July 24, 2008

The data warehouse DBMS consolidation has begun

There are, or soon will be, a number of strong players in the market for data warehouse specialty DBMS.

That doesn’t leave a lot of room for other players.

Specifically, my forecast of market effects of the Microsoft/DATAllegro deal is:

  1. Microsoft has just validated the claim that general-purpose RDBMS won’t cut it for high-end data warehousing.  In the immediate term, that’s good news for everybody except Oracle.
  2. Looking down the road, Microsoft just leapfrogged Oracle in an important area of database technology.  Oracle has to respond with comparable technology, most likely via acquisition.  When Microsoft and Oracle have digested their acquisitions, there won’t be room for as many small players as there is today.

Even so, I wouldn’t hesitate to buy a system from whatever small player is winning your particular proof-of-concept. The ROI is enormous, so delaying adoption doesn’t make sense. And since most of the little guys run pretty vanilla ANSI SQL, and are used for databases with rather simple schemas, the cost of switching to another vendor later shouldn’t be particularly high.


6 Responses to “The data warehouse DBMS consolidation has begun”

  1. Tasso Argyros on July 25th, 2008 1:45 pm

    Great coverage of the news, Curt.

    This event actually provides a *second* admission from a traditional database vendor that OLTP databases are not up to the task for large-scale analytics. The first admission was in the 1990s when Sybase (ironically, originator of SQL Server code base) offered Sybase IQ as a separate product from its OLTP offering.

    I agree that companies will want the best solutions to derive the most value from data. In the last decade, Internet changed the world and old-market behemoths could not translate their might into the new market. In this decade, data will produce a similar disruption.

  2. Full Table Scan on August 13th, 2008 9:41 am

    Why I Think Industry Consolidation is Years Away…

    Those who know me personally know that I have an almost-annoying habit of frequently quoting movies. They won’t be surprised, then, when I sum up my thoughts on the MS/DATAllegro acquisition by quoting Jules Winnfield (played by Samuel L. Jackson) fr…

  3. Curt Monash on August 13th, 2008 11:41 am

    I tried posting this as a comment on Full Table Scan, but Tom’s comment-prevention technology is hyperactive. So I’ll put it here instead.



    Let’s see.

    1. Illustra was sold for big bucks. Cohera was sold for not-so-big bucks. I don’t think history is on your side in the assertion that a Mike Stonebraker company is not for sale.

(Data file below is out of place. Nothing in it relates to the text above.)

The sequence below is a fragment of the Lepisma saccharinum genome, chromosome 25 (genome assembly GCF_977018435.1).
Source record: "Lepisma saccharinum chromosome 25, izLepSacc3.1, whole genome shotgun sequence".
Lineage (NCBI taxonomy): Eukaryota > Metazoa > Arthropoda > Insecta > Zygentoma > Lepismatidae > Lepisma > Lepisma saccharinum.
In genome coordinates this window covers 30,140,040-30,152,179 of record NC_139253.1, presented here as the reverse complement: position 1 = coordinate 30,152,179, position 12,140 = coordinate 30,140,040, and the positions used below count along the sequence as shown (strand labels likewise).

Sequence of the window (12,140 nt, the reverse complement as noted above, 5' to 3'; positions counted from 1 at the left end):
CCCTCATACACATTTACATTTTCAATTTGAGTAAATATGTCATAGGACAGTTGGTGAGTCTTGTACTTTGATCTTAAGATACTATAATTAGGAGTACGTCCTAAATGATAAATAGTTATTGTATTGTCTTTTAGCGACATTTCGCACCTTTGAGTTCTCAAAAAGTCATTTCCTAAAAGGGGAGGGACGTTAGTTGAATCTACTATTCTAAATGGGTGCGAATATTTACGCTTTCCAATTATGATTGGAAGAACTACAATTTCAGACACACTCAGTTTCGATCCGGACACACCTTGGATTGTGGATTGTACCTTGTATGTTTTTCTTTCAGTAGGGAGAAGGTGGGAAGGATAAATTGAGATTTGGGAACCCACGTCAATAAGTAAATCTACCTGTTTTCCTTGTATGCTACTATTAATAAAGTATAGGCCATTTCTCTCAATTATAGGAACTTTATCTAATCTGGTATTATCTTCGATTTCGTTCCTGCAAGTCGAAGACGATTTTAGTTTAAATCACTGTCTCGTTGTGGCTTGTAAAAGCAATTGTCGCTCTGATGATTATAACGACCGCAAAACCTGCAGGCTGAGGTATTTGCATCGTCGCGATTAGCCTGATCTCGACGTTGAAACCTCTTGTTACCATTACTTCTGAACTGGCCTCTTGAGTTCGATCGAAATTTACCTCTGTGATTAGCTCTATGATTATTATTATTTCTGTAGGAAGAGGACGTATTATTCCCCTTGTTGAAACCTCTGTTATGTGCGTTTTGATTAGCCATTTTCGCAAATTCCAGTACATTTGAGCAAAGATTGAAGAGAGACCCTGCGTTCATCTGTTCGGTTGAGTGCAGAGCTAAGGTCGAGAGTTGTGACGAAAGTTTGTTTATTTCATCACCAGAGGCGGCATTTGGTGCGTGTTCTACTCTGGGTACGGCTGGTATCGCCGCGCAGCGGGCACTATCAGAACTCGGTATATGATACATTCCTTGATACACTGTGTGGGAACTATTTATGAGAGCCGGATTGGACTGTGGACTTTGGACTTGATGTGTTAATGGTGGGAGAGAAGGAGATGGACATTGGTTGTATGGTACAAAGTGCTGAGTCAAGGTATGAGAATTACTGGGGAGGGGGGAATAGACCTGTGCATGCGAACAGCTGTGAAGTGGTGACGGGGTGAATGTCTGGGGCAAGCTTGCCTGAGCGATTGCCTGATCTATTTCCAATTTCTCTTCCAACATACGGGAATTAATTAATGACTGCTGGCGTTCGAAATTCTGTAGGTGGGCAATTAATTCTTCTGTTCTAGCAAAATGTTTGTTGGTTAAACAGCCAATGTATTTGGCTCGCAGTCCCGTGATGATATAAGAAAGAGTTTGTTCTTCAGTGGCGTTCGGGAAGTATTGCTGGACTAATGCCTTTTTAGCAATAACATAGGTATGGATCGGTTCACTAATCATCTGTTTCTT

2. Most of the guys you name have taken a lot of venture capital. That means the investors control the financial decisions such as whether to sell.

    3. You’re right that the custom OS might be problematic in Exasol’s case. But being memory-centric is good, not bad, especially with solid-state drives coming down the pike.

    4. Kognitio has little to offer Netezza technically. They’re basically different approaches to the same problem.

    5. It would make all the sense in the world for Teradata to acquire a different technology. In particular, it would greatly sharpen their EDW vs. big-honking-data-mart positioning.



  4. Tom Briggs on August 13th, 2008 11:31 pm

    Heh… I hope that I have spam prevention technology and not comment prevention technology. 😛

    Quick counterpoints (only I could end up posting follow up comments to my own posts on somebody else’s blog…)

    1. re: Stonebraker companies – you may have caught me showing my age. That aside, I didn’t say that would never sell, it just seems too early.

    2. Agreed, VCs cause seemingly crazy things to happen. I paid almost no mind to that when thinking about things because I can’t predict what the heck VCs are going to do. 🙂

    4. The one thing Kognitio has that Netezza doesn’t is experience providing hosted database services. My thought there was that once the hardware platforms were sufficiently aligned NZ might be able to get something technically useful from the product in addition to that service experience. Creative thinking, I admit. (I even titled it that…)

    Thanks for the feedback. Good to hear from you.

  5. Curt Monash on August 14th, 2008 1:14 am


    When Stonebraker’s company Illustra sold to Informix for $300 or $400 million dollars, I’m not convinced it had more business than Vertica has today.

    As for neglecting the preferences of the actual decision makers (VCs) when you project what decisions somebody will make … hmm …. 🙂



  6. Infology.Ru » Blog Archive » Microsoft покупает DATAllegro on August 14th, 2008 4:05 pm

    […] The data warehouse DBMS consolidation has begun […]

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